If you are like me and are always looking for the easiest and fastest way to grow vegetables, you are probably familiar with aquaponics and self watering container gardening. There are many other ways to grow plants but these two constantly pop up as some of the easiest and most productive systems with the least amount of work. For new gardeners, it can be frustrating trying to get the first harvest due to poor soil conditions, weeds, pests, and poor watering practices. These two help solve a majority of those problems. Or do they?
Just to be clear, I use EarthBoxes but do not receive compensation from the manufacturer in any manner. A few years ago, I was on the fence about trying an EarthBox or GrowBox (their main competitor), while looking around at a local nursery I saw they had EarthBoxes in stock so I picked one up. I was leaning towards the EarthBox due to the watering tube difference but this just made the decision easier since it was right in front of me. I was talking with an old timer who worked at the nursery and he said he had been gardening for 40 years and switched to EarthBoxes 5 years prior and that’s all he uses now.
Since my last few posts went over the aquaponics system setup I thought I’d run through an EarthBox setup in this post. Next week will be the third week they have been planted and I’ll show results to date, and again at the six week and three month point.
For this competition I’ll use three brand new EarthBoxes, three different types of plants, and two of each type of plant in each system (EarthBox, aquaponics media bed, aquaponics raft) for a total of 18 plants. Here’s the EarthBoxes ready to be set up:
First step is to put the aeration screen and watering tube in place. The water reservoir is right below this aeration screen.
Next, pack the corners with moist potting mix. This is where the water will be drawn up or wicked up from. Potting mix is used instead of soil, it is sterile and does not contain any fungi or weed seeds to cause problems.
Add more potting mix to just a few inches below the top edge. I put the bag in the picture so you can see the brand used for this competition. In a future competition I’ll try comparing a few different brands but I’ve had good success with this one.
Add dolomite (lime). This helps counter the acidic nature of the potting mix.
Mix in thoroughly then add more potting mix. When complete the box uses two cubic feet of mix. Next will be a strip of fertilizer, how that is laid out depends on how many plants will be in the box and what orientation they are. For my purposes it’s just 2 plants so I’ll put it down the middle.
Add fertilizer, in my case I used 6-6-6.
And top off with potting mix to form a mound.
Next, place a cover over the box. They come with two elastic covers, once those are used up I just use black plastic sheeting. The cover keeps weeds away and moisture in.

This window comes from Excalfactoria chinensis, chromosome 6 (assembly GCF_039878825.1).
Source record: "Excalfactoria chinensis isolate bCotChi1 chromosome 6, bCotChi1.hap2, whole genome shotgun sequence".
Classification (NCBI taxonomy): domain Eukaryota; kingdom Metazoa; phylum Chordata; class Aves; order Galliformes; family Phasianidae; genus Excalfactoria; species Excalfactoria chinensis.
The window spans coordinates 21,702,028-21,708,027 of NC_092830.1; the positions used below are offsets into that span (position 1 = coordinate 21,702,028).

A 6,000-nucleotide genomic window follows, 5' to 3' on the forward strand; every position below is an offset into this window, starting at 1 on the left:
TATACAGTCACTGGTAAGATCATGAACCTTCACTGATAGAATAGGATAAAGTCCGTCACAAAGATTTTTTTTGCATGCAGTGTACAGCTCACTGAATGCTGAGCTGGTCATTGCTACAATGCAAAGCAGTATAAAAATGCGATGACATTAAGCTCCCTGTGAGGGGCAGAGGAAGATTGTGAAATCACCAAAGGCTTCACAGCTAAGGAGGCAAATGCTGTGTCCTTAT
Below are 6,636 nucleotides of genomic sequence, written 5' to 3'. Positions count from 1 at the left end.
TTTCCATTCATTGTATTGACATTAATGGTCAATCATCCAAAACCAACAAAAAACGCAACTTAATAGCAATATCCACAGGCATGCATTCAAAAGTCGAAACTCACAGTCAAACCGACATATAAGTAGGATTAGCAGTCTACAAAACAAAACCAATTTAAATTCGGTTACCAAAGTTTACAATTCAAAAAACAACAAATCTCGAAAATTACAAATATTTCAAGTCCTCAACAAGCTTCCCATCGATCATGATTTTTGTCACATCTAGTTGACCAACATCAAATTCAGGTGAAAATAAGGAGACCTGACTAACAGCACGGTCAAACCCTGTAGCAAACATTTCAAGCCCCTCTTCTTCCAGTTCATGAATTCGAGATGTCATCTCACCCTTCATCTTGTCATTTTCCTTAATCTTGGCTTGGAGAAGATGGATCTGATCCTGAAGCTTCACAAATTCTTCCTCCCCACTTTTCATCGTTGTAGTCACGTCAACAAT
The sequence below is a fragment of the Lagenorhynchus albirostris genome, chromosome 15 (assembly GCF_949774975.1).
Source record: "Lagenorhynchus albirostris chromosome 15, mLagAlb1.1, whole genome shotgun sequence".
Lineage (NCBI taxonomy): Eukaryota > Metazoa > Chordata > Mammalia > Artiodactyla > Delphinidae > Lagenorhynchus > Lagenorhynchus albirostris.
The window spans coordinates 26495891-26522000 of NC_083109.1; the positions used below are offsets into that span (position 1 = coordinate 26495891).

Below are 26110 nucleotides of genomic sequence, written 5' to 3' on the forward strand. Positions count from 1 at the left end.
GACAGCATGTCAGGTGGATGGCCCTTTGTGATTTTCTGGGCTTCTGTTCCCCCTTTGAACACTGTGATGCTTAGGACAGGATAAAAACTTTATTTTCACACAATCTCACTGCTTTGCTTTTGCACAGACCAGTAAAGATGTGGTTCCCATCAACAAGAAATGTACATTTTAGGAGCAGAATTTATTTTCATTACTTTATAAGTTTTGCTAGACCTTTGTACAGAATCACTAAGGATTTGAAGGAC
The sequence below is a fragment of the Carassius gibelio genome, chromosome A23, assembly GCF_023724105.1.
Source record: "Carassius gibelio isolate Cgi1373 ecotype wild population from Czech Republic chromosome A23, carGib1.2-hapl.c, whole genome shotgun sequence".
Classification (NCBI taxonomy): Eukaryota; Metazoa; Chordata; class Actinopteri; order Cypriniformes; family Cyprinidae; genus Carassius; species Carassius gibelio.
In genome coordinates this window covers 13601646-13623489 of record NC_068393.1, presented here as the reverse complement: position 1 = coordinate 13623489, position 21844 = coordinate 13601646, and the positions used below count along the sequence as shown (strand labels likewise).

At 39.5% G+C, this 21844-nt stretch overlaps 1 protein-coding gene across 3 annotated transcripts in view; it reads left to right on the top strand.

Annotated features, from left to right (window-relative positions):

Here’s the three boxes covered and ready to go. It may seem like a lot of steps at first but once you do it a few times it is actually pretty fast and easy. Also, for replanting you don’t have to go through all these steps, just add dolomite, add fertilizer, top off with potting mix to replace any lost, then cover again.
In trying to keep the competition fair I wanted to have all plants to have the same sun exposure. The backside of the aquaponics system faces south so I put the EarthBoxes on this side and low enough that they wouldn’t shade the aquaponics system.
When putting plants in the EarthBoxes you cut a hole in the top covers, I use an empty soup can mounted on a bolt (I’ll post a picture next time). I heat the can up with a propane torch then burn a hole in the plastic. This makes a nice round hole that is less likely to rip.
Here’s the EarthBoxes planted:
Aquaponics media beds planted. There is also some other plants already there, I left them as a way to monitor the system (they are growing and healthy).
Aquaponics raft bed planted:
The plants selected were Swiss Chard (started by seed), Chinese Cabbage, and Lacinato Kale (both bought). All of these were selected since they are leafy greens and should do well in the aquaponics system, both the media beds and raft bed. All seedlings were about the same size and healthy.
The EarthBoxes are set up with automatic watering, I do this with all of them that I have set up and it is simply a drip water system on a timer that tops off the reservoir every morning. There’s no worry about over watering as any excess just overflows out. The aquaponics system has an automatic fish feeder set up to feed the tilapia twice daily. I also tested the aquaponics water to be sure all levels are good (pH, ammonia, nitrites, and nitrates). I add nutrients to the aquaponics system on a regular basis to ensure the plants are getting required minerals.
That’s it for now, next week I’ll post the first round of results and my thoughts on the two types of systems. Until then, happy planting!